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Switching to the cloud March 15, 2011

Posted by Mark Hillary in Hardware, IT Services, Outsourcing.
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The cloud causes a great deal of confusion.

There is little consensus over what the term really describes. Data centre vendors will tell you how you can buy storage from the cloud, with servers switched on and off effortlessly and remotely. Software vendors will tell you that it is all about access to centralised software via the web, allowing you to use complex software without installing or maintaining a single package. Security vendors will tell you that it is an accident waiting to happen.

In many ways, the cloud is really a bit like the computer system represented in Hollywood blockbuster ‘the matrix’ – though without the Neo sunglasses.

The concept is that services should be accessible remotely without the customer needing to understand or care about the exact resource required to deliver it. It should also be possible to pay for only the services you use – for example, just paying for the storage you actually use rather than paying for a server and paying someone to maintain it.

The point is that you don’t need to understand the cloud as a new business concept to use it because consumers inherently understand how it works. When I switch on a power socket at home, I expect electricity to flow. I have no idea how many people worked in the power company to ensure that happened, but it happens and I pay only for the power I use.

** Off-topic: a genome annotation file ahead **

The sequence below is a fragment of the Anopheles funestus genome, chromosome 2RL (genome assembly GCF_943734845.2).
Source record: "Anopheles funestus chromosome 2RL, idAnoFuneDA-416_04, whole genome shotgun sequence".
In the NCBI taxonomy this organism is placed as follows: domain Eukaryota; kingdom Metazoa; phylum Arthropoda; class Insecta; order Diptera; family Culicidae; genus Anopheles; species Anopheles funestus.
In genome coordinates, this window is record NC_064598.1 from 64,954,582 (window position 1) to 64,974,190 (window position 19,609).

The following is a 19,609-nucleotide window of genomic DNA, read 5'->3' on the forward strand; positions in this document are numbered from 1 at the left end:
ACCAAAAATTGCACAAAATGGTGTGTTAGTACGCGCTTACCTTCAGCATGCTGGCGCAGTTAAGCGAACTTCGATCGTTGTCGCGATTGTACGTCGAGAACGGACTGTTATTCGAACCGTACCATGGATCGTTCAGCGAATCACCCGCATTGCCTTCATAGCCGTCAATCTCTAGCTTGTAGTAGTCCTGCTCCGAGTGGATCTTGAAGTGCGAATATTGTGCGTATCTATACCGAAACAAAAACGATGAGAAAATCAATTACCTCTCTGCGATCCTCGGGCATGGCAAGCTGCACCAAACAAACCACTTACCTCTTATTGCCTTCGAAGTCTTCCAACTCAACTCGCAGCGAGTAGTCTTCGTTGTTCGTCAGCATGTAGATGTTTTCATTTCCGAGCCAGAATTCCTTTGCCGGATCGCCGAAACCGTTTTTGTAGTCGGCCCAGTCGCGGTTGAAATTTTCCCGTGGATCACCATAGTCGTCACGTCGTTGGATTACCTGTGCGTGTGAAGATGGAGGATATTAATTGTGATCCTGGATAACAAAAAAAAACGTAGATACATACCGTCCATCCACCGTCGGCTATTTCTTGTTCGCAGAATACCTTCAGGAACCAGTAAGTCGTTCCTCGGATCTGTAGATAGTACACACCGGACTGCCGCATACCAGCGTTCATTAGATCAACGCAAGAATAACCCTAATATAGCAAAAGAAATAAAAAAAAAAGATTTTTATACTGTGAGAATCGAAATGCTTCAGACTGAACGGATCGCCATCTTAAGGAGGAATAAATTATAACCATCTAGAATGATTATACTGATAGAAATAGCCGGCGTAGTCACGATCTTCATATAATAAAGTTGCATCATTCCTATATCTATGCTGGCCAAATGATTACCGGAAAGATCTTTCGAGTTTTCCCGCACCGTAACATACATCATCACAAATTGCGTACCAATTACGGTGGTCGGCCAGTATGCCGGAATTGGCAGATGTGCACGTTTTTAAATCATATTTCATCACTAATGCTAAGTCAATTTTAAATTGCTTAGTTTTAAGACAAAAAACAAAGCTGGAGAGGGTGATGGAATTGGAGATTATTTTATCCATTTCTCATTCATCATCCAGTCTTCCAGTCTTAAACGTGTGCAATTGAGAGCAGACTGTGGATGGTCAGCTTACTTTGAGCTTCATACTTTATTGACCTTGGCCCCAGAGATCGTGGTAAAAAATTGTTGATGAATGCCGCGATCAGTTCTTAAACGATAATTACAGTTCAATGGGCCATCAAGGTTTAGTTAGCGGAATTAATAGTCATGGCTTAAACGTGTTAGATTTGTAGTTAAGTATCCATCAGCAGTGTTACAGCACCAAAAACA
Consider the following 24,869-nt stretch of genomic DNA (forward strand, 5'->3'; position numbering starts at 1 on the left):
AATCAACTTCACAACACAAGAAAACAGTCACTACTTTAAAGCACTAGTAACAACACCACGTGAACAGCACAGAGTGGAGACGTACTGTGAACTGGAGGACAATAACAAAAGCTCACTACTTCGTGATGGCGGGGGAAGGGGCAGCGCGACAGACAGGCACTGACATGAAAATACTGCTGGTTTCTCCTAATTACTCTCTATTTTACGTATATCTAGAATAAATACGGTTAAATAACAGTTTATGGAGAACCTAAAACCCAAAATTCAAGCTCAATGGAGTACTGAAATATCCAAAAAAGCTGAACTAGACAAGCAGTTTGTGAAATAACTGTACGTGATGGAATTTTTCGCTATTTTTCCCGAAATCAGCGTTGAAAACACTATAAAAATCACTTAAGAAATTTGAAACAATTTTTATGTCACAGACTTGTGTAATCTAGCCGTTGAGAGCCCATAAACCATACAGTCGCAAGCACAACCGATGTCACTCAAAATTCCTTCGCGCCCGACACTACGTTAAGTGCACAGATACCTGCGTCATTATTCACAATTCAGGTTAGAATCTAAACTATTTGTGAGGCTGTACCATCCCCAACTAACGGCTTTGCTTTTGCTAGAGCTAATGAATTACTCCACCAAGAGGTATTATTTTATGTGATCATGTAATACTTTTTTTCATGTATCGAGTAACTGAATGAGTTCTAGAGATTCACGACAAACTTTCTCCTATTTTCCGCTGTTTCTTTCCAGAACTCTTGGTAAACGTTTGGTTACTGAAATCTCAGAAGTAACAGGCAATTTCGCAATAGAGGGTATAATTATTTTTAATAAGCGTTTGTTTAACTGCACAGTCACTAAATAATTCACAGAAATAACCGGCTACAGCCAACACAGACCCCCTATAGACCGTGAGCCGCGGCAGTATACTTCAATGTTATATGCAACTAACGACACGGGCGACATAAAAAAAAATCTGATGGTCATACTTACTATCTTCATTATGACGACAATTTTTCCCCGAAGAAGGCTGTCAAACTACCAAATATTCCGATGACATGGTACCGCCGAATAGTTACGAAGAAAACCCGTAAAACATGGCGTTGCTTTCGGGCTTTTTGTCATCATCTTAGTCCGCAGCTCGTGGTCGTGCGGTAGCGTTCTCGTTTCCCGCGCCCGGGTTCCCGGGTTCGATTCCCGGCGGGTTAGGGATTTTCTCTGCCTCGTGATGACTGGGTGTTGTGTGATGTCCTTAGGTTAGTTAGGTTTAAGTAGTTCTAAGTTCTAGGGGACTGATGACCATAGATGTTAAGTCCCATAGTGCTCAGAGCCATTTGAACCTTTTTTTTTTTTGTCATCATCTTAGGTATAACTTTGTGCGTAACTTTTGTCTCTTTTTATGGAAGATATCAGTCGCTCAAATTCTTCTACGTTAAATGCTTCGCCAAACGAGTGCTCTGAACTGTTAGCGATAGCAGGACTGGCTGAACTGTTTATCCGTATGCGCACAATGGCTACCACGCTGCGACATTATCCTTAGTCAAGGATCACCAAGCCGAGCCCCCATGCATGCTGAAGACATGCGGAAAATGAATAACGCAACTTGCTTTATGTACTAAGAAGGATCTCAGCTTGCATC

When I turn on a tap, I get water and I similarly have little understanding of how much effort goes into ensuring that this tap produces fresh water, but it does. I also pay only for what I use. Apply these concepts from the home into the world of business and suddenly it looks a bit silly to buy banks of servers that are redundant 99% of the time, tying up capital in the equipment and needing to spend on facilities to house it all and people to maintain them. Or buying software that needs to be installed, maintained, upgraded, and paid for whether users are actually using it or not.

When the business users or technology services start thinking about the cloud in the same way they think about their utilities at home, then they will understand not only what it is, but also the immense potential.

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